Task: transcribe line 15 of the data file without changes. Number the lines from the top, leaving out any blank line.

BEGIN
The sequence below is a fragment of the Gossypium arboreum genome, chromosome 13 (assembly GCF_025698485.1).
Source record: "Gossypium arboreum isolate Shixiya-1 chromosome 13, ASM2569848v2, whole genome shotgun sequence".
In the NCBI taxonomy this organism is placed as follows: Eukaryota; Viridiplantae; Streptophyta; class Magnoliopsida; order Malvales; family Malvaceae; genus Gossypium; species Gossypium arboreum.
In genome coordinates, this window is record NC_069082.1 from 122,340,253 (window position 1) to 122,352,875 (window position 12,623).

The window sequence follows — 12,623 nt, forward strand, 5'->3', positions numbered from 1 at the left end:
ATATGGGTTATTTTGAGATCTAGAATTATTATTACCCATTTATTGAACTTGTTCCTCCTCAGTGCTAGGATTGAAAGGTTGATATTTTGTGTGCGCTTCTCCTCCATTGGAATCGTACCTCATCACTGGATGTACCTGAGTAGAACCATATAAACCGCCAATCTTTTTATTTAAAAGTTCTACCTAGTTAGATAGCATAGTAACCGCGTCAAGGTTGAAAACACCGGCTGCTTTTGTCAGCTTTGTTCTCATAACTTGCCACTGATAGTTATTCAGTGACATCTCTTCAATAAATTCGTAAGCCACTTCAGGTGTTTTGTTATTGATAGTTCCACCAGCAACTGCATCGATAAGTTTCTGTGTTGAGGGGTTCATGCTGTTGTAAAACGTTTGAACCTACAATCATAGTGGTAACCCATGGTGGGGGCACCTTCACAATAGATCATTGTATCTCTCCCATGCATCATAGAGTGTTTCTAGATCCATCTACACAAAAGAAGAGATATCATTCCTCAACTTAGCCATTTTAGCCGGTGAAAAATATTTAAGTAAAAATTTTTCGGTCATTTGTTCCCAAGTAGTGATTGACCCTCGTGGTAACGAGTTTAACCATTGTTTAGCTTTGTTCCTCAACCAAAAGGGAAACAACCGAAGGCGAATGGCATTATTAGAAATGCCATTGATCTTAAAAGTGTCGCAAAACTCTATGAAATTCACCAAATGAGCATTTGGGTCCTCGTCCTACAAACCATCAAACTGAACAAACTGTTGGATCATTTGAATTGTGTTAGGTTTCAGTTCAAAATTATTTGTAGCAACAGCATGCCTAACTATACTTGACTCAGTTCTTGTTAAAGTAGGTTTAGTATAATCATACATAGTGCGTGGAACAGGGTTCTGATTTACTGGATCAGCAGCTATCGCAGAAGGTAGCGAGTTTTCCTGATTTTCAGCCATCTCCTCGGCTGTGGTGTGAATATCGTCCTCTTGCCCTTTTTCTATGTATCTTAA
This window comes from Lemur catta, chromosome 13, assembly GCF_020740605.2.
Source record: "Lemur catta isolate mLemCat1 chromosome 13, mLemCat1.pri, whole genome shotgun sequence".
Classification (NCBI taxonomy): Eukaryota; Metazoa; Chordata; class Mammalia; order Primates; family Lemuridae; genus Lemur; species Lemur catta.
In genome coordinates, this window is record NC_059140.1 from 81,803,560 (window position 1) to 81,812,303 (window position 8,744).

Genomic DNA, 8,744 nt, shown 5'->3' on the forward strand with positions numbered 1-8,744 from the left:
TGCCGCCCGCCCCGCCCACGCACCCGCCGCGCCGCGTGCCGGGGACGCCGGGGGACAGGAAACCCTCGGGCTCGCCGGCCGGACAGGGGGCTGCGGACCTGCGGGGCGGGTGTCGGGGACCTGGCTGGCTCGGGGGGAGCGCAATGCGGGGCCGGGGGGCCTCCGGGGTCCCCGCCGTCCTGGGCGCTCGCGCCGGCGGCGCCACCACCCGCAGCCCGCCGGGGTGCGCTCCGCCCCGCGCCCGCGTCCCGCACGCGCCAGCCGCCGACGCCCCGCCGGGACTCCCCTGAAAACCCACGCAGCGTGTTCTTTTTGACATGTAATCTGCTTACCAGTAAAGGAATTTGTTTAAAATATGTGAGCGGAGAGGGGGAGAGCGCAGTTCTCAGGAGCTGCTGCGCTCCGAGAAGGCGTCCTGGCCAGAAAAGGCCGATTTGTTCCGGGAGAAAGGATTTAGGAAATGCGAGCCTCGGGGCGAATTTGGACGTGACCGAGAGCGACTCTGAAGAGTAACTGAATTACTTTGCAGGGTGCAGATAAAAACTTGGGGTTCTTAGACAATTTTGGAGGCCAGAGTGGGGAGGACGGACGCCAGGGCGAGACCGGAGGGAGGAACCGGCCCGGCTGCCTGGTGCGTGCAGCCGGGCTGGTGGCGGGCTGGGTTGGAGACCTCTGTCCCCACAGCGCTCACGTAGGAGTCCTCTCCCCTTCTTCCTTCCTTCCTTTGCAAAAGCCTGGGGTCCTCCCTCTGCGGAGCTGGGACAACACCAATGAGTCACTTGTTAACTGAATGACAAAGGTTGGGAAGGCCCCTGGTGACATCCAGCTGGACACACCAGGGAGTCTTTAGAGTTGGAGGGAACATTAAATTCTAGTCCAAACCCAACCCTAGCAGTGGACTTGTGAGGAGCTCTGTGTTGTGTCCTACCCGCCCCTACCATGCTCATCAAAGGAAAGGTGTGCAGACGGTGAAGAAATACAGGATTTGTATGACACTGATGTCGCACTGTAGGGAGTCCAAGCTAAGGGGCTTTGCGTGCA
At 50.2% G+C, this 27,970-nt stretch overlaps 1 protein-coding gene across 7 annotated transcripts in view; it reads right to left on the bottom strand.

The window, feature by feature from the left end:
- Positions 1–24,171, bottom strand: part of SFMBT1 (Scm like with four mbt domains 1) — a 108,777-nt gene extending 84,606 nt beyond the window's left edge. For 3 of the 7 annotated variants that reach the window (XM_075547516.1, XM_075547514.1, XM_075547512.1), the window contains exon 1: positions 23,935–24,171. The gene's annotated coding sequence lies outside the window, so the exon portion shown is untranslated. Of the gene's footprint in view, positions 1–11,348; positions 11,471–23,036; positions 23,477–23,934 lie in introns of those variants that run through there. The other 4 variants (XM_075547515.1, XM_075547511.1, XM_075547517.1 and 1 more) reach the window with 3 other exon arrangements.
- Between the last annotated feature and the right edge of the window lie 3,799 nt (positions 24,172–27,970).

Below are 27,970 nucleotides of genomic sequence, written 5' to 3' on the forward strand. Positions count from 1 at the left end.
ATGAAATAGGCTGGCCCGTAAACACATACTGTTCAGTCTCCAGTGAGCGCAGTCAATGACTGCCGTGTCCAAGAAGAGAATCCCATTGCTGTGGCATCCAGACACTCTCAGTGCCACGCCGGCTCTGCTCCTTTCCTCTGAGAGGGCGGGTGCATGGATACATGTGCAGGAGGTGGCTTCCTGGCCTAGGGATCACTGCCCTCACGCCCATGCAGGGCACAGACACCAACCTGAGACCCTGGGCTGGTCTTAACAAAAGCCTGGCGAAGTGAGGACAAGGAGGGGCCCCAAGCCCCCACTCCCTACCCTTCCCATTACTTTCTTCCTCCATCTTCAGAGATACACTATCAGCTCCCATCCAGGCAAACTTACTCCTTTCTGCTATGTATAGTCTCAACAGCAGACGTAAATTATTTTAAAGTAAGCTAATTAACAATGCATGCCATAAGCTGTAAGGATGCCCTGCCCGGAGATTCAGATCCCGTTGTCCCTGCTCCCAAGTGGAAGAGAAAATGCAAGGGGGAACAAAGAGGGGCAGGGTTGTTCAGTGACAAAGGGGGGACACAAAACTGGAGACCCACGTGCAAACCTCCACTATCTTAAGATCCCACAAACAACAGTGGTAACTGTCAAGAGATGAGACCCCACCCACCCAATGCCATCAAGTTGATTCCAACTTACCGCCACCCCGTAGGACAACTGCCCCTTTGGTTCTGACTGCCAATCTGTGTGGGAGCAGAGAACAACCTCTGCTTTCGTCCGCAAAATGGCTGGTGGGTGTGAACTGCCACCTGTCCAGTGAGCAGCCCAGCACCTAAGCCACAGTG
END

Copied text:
- Positions 1–24,171, bottom strand: part of SFMBT1 (Scm like with four mbt domains 1) — a 108,777-nt gene extending 84,606 nt beyond the window's left edge. For 3 of the 7 annotated variants that reach the window (XM_075547516.1, XM_075547514.1, XM_075547512.1), the window contains exon 1: positions 23,935–24,171. The gene's annotated coding sequence lies outside the window, so the exon portion shown is untranslated. Of the gene's footprint in view, positions 1–11,348; positions 11,471–23,036; positions 23,477–23,934 lie in introns of those variants that run through there. The other 4 variants (XM_075547515.1, XM_075547511.1, XM_075547517.1 and 1 more) reach the window with 3 other exon arrangements.